He would take my mother riding on it, and she tolerated it more than anything, always fearful of my father’s moments of daredevil antics. I wanted to ride with him, begged constantly to ride. He would let me sit on the bike while it was idle and leaning on a kickstand in the front yard-him standing next to me, holding me centered on the seat. He would then get on the bike and sit behind me and show me what all the buttons and gauges were for, seeming to speak a foreign language as he talked about gas levels, the ignition, and the odometer.

But I didn’t want to ride the bike because I was a budding speed demon. I was actually terrified. I had watched my father ride the bike seemingly a hundred times, and as he sped around, pulling the front wheel off the ground, I didn’t get excited, I was scared. Scared that he would do those things with me on the bike, and we would crash. Scared that he would go too fast, and I would fly off the bike. Scared that he wouldn’t be careful with me. But, I longed for the solitary attention from him that wasn’t negative. I longed to have moments with him where he seemed as happy as he was riding his motorcycle, but with me included.

I don’t remember all of the details, but I believe my mother had protested my riding with him. At some point, she relinquished, and he took me on a ride down the road and through our yard. I pretended to love him taking off too fast, and speeding up too quickly, and taking sharp turns that left us teetering sideways. I hid my fear in squeals of what I hoped he interpreted as delight.

Over the next weeks that summer, we started riding more, and venturing farther and farther from the house. We would be riding down the long dirt road, and he would suddenly, without warning, veer off the road, through a ditch and into a field of tall grass, trees and weeds. The ride would get bumpy and fierce, limbs smacking at us, and tall grass catching in the laces of my tennis shoes as we rumbled through. There was no way to tell what the land before us had in store, holes, rocks, debris that could have stopped us in our tracks or overturned the bike. But, I acted as if I was thrilled to be along for the ride.

And then one afternoon, in the distance, in the middle of a field, miles and miles from anything, we saw a house.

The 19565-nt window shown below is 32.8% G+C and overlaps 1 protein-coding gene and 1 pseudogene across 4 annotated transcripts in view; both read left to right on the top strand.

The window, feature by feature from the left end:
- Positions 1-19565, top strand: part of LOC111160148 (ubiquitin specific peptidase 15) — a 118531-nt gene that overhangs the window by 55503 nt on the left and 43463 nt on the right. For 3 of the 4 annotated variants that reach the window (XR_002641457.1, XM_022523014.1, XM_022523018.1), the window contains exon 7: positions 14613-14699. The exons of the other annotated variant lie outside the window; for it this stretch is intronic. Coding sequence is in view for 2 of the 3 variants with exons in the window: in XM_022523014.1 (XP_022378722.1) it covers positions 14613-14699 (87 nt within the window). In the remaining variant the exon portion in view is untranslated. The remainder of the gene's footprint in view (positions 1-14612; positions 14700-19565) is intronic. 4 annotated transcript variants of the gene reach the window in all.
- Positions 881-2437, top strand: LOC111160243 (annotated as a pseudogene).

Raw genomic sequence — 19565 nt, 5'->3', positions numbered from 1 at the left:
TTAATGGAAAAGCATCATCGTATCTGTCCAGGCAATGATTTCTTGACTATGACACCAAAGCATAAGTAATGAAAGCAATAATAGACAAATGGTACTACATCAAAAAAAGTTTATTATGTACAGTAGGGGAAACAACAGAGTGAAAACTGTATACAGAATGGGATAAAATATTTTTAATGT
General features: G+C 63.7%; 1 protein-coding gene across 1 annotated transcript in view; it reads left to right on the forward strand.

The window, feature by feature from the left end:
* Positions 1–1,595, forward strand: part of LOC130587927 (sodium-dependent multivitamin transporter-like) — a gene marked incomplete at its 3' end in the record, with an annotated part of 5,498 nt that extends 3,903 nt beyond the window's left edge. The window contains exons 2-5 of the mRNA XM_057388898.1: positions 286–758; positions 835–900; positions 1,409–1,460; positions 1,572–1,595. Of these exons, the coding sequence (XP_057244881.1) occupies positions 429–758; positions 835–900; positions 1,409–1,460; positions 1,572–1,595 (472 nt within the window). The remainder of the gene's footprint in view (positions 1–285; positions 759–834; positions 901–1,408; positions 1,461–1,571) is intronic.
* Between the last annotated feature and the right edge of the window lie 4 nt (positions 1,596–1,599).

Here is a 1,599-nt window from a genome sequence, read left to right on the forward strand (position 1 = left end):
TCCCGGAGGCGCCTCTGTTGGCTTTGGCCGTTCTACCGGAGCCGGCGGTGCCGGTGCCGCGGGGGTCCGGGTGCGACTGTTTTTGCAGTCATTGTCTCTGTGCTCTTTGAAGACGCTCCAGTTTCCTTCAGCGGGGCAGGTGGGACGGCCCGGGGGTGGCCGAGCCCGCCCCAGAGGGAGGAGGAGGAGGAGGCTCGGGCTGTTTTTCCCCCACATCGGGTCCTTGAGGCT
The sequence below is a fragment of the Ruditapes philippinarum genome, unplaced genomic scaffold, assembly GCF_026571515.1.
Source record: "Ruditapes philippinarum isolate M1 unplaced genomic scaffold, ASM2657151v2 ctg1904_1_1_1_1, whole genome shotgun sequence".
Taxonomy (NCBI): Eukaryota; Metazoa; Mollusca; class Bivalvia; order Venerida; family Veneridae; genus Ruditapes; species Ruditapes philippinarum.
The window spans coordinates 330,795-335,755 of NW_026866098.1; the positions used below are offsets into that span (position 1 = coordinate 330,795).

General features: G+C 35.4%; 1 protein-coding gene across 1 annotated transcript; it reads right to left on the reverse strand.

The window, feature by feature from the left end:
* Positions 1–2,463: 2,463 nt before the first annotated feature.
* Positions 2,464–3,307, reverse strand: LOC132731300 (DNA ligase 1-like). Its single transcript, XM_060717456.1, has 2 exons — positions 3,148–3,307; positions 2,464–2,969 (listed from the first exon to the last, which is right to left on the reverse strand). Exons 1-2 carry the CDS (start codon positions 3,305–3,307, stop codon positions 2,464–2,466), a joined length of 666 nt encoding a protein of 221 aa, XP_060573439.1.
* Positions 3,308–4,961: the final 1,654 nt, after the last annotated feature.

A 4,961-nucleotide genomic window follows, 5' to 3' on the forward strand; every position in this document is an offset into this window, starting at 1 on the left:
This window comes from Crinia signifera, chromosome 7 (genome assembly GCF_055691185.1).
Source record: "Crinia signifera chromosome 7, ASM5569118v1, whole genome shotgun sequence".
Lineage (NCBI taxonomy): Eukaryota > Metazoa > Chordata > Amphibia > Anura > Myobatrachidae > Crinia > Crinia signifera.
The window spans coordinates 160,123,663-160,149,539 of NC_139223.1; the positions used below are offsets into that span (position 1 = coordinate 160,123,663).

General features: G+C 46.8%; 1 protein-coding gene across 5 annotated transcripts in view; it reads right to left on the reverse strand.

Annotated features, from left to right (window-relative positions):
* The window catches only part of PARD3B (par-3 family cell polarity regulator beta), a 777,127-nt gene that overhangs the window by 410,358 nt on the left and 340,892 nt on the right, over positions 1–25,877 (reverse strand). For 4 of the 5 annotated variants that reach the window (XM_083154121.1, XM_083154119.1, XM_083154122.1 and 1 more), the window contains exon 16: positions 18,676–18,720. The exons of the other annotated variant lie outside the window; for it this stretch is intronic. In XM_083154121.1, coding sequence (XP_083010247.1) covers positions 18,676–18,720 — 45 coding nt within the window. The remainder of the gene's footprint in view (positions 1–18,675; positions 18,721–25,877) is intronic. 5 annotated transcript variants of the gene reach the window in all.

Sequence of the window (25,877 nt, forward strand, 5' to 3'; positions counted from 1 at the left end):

It was a huge farmhouse with a wraparound porch, faded white paint and a tar black roof. Pale blue shutters, faded in years of unfiltered sun, hung loosely by the windows, some dangling by only one corner. As we got closer, it was easy to see that most of the glass from the windows was gone. There was no front door, and remnants of trash, old tires, and large pieces of metal littered the yard.

He pulled closer, parked the bike, turned off the motor, and lifted me off the seat before getting off himself. He excitedly told me to follow him as he headed toward the house.

My heart was thumping in my chest. What if someone was there? Why were we going inside?

He stepped on the porch, not trusting the steps leading up to it, which were in serious disrepair. He tested the strength of the boards before pulling me up on the porch beside him. He cautiously stepped in through the open front door frame as I followed behind.

His footsteps stopped and I stood motionless, looking around the room, just as he was. It was as if we had stepped back in time. The furniture was old and dated, but was all there. A complete living room, still arranged with sofa, chairs, and tables all in place. A fireplace on the far wall stood open, the stone hearth stained black with years of use. Pictures hung on the wall, and faded crumpling wallpaper hung on to the remnants of the walls. The only indication that the house was abandoned was a layer of dust so thick that I didn’t recognize it as dust until my father placed his hand in the center of a sofa cushion, mesmerized by the density of it.